Tristram Shandy By Laurence Sterne Summary and Analysis Book 3: Chapters 7-12

Summary

Dr. Slop is cursing Obadiah heartily. Because the bag of instruments jingled so that he couldn't hear himself whistle, Obadiah had tied the drawstrings of the bag into great knots. The knots are elaborate; furthermore, he has "tied and cross-tied them all fast together from one end" of the bag to the other. Tristram observes mournfully that if there had been a fair contest between his delivery from his mother and the delivery of the green bag from its knots — if both "she and Dr. Slop both fairly started together" — his mother would have won "at least by twenty knots," and his nose would have been saved. Dr. Slop was aware of that fact.

As Dr. Slop wrestles with the knots, he gets angrier and angrier. He cuts them with Walter's penknife, cutting his thumb at the same time. He curses Obadiah still more vigorously. Walter teases him about his great curses over such a small thing as a cut thumb, and when Dr. Slop says that no curse is too great, Walter hands him a ready-made curse to read, provided he reads it aloud. Dr. Slop, suspecting nothing, takes the curse, which turns out to be a form of "excommunication of the church of Rome . . . write by ERNULPHUS the bishop." Uncle Toby whistles "Lillabullero" as Dr. Slop begins. When he realizes what it is, he tries to get out of the reading. Walter holds him to his agreement, and Dr. Slop reads the powerful curse, inserting the name "Obadiah" at the proper points.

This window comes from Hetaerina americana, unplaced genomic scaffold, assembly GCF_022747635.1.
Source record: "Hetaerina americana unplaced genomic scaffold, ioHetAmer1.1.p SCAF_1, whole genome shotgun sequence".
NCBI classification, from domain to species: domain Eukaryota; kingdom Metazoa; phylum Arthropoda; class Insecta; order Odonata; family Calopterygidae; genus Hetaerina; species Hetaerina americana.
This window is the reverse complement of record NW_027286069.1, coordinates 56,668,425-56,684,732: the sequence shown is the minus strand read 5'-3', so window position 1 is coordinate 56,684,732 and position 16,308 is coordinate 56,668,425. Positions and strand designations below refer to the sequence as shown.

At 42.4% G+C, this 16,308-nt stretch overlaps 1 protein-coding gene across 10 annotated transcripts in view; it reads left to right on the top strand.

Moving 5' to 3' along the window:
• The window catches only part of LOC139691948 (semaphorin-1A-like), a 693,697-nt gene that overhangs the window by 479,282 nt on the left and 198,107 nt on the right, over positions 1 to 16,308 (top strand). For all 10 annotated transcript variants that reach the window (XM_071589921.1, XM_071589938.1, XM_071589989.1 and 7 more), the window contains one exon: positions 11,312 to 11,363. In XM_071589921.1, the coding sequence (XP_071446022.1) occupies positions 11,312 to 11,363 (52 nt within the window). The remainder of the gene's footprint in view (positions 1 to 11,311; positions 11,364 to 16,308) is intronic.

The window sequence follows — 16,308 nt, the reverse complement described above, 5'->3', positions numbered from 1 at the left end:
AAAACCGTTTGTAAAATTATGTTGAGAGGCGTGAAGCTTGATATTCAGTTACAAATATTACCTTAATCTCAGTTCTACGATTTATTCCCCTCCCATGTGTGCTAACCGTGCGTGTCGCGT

Tristram tells us his father's hypothesis that all modern curses and oaths derive from Ernulphus' anathema.

Analysis

The chain of events working against Tristram has another couple of links forged for it in these chapters. Little things conspire against him, have always done so; little things of course conspire against every one of the Shandys, but sometimes they are at cross purposes. The knotting of Dr. Slop's bag — for the triviality of allowing Obadiah to hear himself whistle — worked against Walter's and Dr. Slop's plan for having the forceps handy for the delivery to protect the child's brain. And the cutting of the knots, freeing the forceps and making them available for the delivery, worked against Tristram's nose (as we shall see later). Everything seems to be dictated by pure chance, and yet everything goes uniformly wrong.

Walter's collection of esoteric literature serves him well for a change: when he baits Dr. Slop into using the Catholic excommunicatory curse, Dr. Slop is caught in his own trap.

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